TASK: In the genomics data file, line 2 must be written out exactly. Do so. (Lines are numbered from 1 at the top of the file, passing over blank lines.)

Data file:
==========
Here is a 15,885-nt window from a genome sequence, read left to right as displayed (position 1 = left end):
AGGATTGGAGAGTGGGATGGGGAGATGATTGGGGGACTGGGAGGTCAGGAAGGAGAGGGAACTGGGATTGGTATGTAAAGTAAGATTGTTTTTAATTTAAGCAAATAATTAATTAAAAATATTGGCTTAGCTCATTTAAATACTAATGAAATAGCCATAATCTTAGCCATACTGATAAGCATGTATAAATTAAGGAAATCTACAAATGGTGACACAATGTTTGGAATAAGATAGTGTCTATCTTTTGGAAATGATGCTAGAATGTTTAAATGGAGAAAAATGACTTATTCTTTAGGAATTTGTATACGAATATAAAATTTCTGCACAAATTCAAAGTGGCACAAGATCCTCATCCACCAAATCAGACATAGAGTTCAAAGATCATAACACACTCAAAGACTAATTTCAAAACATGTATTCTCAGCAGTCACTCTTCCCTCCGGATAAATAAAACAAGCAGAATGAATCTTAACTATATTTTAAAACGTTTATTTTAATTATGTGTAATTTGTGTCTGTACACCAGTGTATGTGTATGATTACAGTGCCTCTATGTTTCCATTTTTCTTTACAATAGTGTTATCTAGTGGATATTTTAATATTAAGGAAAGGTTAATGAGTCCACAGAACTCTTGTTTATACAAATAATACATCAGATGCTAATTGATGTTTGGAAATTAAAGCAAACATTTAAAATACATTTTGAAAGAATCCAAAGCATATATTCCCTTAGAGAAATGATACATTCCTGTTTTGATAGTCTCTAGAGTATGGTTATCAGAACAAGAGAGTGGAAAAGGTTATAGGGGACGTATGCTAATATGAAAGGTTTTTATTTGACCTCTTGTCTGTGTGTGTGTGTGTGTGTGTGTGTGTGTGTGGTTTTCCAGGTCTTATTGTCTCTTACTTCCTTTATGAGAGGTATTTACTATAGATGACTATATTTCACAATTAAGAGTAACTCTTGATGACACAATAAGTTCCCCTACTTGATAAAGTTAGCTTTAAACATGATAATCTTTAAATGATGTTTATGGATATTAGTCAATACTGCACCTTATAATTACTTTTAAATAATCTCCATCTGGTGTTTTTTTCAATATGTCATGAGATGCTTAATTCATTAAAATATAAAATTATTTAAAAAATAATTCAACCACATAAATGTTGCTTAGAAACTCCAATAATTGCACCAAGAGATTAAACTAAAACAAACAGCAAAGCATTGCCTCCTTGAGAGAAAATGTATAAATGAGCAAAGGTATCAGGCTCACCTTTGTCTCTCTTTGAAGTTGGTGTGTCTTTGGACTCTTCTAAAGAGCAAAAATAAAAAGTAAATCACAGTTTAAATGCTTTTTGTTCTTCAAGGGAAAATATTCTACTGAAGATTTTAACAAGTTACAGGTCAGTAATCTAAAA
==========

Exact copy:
AGGATTGGAGAGTGGGATGGGGAGATGATTGGGGGACTGGGAGGTCAGGAAGGAGAGGGAACTGGGATTGGTATGTAAAGTAAGATTGTTTTTAATTTAAGCAAATAATTAATTAAAAATATTGGCTTAGCTCATTTAAATACTAATGAAATAGCCATAATCTTAGCCATACTGATAAGCATGTATAAATTAAGGAAATCTACAAATGGTGACACAATGTTTGGAATAAGATAGTGTCTATCTTTTGGAAATGATGCTAGAATGTTTAAATGGAGAAAAATGACTTATTCTTTAGGAATTTGTATACGAATATAAAATTTCTGCACAAATTCAAAGTGGCACAAGATCCTCATCCACCAAATCAGACATAGAGTTCAAAGATCATAACACACTCAAAGACTAATTTCAAAACATGTATTCTCAGCAGTCACTCTTCCCTCCGGATAAATAAAACAAGCAGAATGAATCTTAACTATATTTTAAAACGTTTATTTTAATTATGTGTAATTTGTGTCTGTACACCAGTGTATGTGTATGATTACAGTGCCTCTATGTTTCCATTTTTCTTTACAATAGTGTTATCTAGTGGATATTTTAATATTAAGGAAAGGTTAATGAGTCCACAGAACTCTTGTTTATACAAATAATACATCAGATGCTAATTGATGTTTGGAAATTAAAGCAAACATTTAAAATACATTTTGAAAGAATCCAAAGCATATATTCCCTTAGAGAAATGATACATTCCTGTTTTGATAGTCTCTAGAGTATGGTTATCAGAACAAGAGAGTGGAAAAGGTTATAGGGGACGTATGCTAATATGAAAGGTTTTTATTTGACCTCTTGTCTGTGTGTGTGTGTGTGTGTGTGTGTGTGTGTGGTTTTCCAGGTCTTATTGTCTCTTACTTCCTTTATGAGAGGTATTTACTATAGATGACTATATTTCACAATTAAGAGTAACTCTTGATGACACAATAAGTTCCCCTACTTGATAAAGTTAGCTTTAAACATGATAATCTTTAAATGATGTTTATGGATATTAGTCAATACTGCACCTTATAATTACTTTTAAATAATCTCCATCTGGTGTTTTTTTCAATATGTCATGAGATGCTTAATTCATTAAAATATAAAATTATTTAAAAAATAATTCAACCACATAAATGTTGCTTAGAAACTCCAATAATTGCACCAAGAGATTAAACTAAAACAAACAGCAAAGCATTGCCTCCTTGAGAGAAAATGTATAAATGAGCAAAGGTATCAGGCTCACCTTTGTCTCTCTTTGAAGTTGGTGTGTCTTTGGACTCTTCTAAAGAGCAAAAATAAAAAGTAAATCACAGTTTAAATGCTTTTTGTTCTTCAAGGGAAAATATTCTACTGAAGATTTTAACAAGTTACAGGTCAGTAATCTAAAA